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What Is Masturbation (Male)?

Medically Reviewed by Dan Brennan, MD on June 29, 2021

Masturbation is touching or rubbing your genitals, anus, or other parts of your body for sexual pleasure. Male masturbation is when someone who identifies as male masturbates.

Most of the time, the intended goal of masturbation is to achieve orgasm — the physical and emotional sensation at the peak of sexual excitement. 

Masturbation in Puberty

Some people, especially younger men going through puberty, might be reluctant to discuss their masturbation with their family members. However, this privacy is nothing to worry about due to masturbation’s personal nature. 

Male masturbation is nothing to be embarrassed about. Masturbation is natural, and even children up to the ages five and six partake in masturbation because of their curiosity about their own bodies. So, it is important to tell younger men that their masturbation is okay and nothing to be ashamed about, even though it should be done in private. If you have any questions about masturbation, the best person to ask is your doctor. 

Other Names for Male Masturbation

Male masturbation is called different names by different people. Some informally refer to male masturbation as “pleasuring oneself” or “playing with oneself.” There is also an abundance of slang words for masturbation, such as “wanking,” “jerking off,” and “jacking off.”

Myths and Misconceptions about Masturbation

Male masturbation is common, normal, and healthy, but many people have been told for years that masturbation is “dirty” or “inappropriate”. As a result, it can bring complicated or conflicting feelings, such as guilt. If you have guilt, talk with someone you trust. A therapist or medical professional can be helpful.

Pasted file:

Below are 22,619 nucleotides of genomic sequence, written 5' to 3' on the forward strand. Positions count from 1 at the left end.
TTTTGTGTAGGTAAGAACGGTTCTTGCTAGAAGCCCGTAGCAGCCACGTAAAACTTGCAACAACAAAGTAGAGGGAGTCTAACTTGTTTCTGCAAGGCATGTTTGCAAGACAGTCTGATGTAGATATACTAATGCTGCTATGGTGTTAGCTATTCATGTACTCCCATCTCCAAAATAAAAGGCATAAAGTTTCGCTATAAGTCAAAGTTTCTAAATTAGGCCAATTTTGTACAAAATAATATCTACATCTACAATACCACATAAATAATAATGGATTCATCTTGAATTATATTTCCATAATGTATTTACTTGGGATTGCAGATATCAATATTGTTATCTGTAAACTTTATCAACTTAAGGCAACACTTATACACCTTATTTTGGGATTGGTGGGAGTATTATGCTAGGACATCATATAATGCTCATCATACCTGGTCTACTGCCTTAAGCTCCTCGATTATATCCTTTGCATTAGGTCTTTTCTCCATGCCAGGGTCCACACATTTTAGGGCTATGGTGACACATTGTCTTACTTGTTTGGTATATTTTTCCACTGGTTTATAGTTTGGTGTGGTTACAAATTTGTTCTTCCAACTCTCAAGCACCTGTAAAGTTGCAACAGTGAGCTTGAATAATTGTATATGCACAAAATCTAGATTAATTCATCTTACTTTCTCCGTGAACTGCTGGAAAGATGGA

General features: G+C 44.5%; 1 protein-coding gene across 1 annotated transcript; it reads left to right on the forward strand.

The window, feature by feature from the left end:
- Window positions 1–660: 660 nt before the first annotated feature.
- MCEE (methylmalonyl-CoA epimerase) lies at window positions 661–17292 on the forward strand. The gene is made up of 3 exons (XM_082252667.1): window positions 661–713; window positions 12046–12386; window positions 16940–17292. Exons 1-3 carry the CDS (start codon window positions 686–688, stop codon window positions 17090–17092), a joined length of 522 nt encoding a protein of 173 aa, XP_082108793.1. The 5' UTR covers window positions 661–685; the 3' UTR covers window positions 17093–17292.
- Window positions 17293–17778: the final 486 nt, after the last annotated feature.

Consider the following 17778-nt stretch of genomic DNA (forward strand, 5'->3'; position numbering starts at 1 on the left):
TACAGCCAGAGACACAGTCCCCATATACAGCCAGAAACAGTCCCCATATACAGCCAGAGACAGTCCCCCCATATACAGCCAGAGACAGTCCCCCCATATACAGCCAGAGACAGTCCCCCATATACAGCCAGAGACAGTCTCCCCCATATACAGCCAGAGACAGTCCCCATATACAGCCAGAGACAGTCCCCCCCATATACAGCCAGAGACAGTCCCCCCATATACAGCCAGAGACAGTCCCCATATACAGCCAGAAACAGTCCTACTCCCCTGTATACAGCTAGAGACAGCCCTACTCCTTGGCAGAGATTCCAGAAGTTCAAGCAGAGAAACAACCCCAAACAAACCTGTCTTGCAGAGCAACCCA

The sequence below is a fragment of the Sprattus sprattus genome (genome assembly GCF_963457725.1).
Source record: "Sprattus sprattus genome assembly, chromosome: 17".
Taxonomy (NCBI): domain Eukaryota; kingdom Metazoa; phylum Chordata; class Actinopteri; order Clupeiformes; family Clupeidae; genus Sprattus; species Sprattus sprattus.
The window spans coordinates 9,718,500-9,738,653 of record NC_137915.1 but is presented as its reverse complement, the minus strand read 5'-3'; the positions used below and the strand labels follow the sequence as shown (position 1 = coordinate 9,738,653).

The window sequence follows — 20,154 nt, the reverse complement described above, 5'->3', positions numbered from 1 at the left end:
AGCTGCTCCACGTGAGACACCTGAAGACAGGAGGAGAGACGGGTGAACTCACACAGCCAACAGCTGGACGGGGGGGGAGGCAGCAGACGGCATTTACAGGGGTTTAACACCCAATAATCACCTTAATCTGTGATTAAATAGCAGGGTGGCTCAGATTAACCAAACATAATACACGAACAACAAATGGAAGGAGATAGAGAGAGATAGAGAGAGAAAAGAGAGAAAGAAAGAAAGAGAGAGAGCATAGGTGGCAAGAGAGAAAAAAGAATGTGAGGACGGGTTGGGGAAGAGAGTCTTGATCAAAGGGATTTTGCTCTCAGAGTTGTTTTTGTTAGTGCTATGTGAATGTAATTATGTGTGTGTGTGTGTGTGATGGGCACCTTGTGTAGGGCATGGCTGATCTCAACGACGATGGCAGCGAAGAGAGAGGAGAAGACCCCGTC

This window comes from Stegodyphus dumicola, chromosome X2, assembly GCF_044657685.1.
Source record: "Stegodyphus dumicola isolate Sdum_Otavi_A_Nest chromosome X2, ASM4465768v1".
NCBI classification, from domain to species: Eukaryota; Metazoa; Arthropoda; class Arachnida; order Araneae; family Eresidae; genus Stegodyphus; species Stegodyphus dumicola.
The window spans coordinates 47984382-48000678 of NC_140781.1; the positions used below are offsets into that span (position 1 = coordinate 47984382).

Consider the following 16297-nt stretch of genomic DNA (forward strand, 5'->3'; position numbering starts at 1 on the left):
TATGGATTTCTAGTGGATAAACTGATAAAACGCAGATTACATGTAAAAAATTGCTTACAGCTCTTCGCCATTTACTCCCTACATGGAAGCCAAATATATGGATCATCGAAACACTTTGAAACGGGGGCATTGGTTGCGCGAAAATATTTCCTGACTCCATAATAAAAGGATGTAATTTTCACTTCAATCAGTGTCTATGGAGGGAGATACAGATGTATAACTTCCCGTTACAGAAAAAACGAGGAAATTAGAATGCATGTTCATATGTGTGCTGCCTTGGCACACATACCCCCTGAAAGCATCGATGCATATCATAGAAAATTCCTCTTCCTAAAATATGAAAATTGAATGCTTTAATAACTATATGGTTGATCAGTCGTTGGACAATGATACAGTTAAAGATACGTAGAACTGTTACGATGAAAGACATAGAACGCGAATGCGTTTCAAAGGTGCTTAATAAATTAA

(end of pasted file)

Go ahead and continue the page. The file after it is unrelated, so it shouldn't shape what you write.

Likewise, male masturbation is not harmful to sexual organs. The most common risk is tender or chafed skin, which can be prevented with lubricant.

How Masturbation Works in Relationships

If you’re in a relationship, you can still masturbate. It can help to avoid any guilt on the part of a partner who does not want to engage in as much sexual activity as the “higher frequency” partner. 

If, on the other hand, your partner starts to feel upset about your masturbation, communicate clearly to them why it is important to you. And be sure to come into this conversation with understanding. If you are masturbating frequently, your partner could feel inferior when compared to your ability to pleasure yourself. Reassurance and communication are key in these relationship scenarios. If problems progress, it could help to talk with a sex counselor

WebMD Medical Reference

Sources

SOURCES:

About Kids Health: "Puberty in Boys."

Dictionary.com: "Masturbation."

Dictionary.com: "Orgasm."

Healthy Children: "Masturbation."

Medical News Today: "What to Know About Sperm Production."

PsychCentral: "Is Masturbation Bad for You?"

Psychology Today: "7 Myths About Masturbation—and the Truth About Solo Sex."

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